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Discovering a missing part of my history

My paternal grandfather was adopted by his mother’s second husband. He grew up not knowing his biological father, which caused him a certain level of unhappiness in his life. This was before internet genealogy was a thing, so I don’t think he ever knew how to do the research to find the information.

Baker Genealogy CenterI never knew much about the library's Baker Genealogy Center until I started working here last September. Proximity sparked my curiosity as I started spending some of my desk time in the Topeka Room researching my family tree. I mainly used the Ancestry Library Edition (can only be used in the library) and Find A Grave websites, and after I took the phenomenal genealogy introduction courses Sherri Camp, our genealogy librarian teaches. I also started using the FamilySearch website.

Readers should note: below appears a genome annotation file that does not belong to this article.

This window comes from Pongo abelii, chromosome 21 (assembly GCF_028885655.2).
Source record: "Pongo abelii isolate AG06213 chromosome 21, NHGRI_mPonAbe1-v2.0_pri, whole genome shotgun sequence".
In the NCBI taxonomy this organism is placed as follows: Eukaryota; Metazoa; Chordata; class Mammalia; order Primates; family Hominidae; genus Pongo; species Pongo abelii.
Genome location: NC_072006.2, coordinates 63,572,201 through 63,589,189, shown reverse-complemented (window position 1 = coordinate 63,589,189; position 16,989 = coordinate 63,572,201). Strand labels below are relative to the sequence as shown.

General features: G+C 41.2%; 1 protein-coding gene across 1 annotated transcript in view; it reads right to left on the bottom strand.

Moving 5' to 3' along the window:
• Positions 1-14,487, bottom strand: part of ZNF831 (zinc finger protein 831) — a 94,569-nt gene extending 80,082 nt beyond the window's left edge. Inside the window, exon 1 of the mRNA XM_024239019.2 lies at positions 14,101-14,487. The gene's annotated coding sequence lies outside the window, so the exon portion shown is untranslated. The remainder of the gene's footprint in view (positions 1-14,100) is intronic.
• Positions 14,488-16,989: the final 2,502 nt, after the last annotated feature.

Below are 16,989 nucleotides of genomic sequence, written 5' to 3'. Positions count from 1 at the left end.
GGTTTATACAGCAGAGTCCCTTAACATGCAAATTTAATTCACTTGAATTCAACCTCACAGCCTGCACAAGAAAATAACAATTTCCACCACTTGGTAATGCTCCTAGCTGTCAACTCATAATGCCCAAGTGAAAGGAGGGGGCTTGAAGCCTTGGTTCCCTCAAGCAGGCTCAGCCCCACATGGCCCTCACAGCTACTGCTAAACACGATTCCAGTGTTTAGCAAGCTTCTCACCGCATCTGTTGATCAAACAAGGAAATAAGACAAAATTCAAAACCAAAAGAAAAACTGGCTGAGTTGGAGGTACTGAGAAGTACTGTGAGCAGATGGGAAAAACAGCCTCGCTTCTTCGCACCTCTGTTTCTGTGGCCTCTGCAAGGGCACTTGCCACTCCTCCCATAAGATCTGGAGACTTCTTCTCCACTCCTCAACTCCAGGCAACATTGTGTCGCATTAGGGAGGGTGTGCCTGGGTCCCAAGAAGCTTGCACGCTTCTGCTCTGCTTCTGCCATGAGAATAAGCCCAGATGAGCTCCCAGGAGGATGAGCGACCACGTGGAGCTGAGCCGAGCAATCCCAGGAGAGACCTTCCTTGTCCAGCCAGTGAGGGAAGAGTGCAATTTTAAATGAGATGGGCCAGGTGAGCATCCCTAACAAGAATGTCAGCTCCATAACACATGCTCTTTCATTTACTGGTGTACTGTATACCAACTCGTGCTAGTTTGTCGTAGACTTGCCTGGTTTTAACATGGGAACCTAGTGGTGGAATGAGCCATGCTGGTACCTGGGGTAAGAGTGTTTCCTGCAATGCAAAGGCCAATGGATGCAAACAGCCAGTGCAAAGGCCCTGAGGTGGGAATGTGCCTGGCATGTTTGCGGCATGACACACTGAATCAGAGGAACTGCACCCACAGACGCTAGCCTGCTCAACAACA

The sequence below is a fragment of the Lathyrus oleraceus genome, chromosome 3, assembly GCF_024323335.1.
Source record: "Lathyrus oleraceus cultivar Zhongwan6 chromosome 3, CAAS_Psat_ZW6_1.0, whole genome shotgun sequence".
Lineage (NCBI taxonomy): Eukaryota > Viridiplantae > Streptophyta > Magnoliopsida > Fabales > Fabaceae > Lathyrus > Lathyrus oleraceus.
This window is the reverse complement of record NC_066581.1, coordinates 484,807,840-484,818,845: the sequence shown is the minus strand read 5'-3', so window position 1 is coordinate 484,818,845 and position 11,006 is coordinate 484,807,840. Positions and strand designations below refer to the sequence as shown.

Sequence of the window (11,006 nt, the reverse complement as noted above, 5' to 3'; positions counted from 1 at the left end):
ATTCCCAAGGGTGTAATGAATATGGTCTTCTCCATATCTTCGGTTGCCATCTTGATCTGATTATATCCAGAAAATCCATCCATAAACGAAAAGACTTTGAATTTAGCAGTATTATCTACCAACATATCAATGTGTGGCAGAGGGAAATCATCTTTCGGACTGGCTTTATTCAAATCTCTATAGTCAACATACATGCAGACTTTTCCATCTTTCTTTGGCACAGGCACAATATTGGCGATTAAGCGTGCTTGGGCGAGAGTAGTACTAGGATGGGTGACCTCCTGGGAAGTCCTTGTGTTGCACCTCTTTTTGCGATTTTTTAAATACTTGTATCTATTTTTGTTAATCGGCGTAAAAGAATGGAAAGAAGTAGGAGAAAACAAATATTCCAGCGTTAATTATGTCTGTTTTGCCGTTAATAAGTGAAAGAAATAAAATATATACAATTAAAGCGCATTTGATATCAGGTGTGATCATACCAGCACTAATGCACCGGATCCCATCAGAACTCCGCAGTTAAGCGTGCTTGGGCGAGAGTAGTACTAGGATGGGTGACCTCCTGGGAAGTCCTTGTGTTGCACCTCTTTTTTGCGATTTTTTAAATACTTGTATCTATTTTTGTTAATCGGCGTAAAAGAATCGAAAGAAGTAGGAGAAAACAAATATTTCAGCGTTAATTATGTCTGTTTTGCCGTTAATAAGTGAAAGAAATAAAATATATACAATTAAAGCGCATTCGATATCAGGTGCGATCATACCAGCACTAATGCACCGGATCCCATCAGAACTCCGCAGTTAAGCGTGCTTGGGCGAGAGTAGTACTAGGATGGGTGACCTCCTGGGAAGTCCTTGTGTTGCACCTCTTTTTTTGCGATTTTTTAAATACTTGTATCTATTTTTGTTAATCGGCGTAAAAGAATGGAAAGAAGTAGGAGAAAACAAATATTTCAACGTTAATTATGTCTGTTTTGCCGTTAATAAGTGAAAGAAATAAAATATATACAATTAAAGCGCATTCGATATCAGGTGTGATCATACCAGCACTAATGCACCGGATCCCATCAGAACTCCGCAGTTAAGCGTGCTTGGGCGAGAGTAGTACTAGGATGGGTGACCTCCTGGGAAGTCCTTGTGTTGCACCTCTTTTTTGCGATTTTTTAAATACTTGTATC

One day I looked my grandpa up on Find A Grave and saw the name of his biological father. It took me a minute to figure out what I was seeing, but then it registered that his father’s name was listed as Robert Cluff. How cool that some of my early searches helped me learn the name of my paternal grandfather’s father. I then started thinking that my grandfather’s and father’s last name, and subsequently mine, would have been Cluff. While it's great to find his last name, I think I prefer the adopted last name of Masters. I do feel like words can define someone, so it made me wonder how different I would have been if I had the last name Cluff.

Finding this information ignited my curiosity about the people who make up my family’s tree. If you are curious about your family’s genealogy, I encourage you to start your search by utilizing the library’s Baker Genealogy Center.

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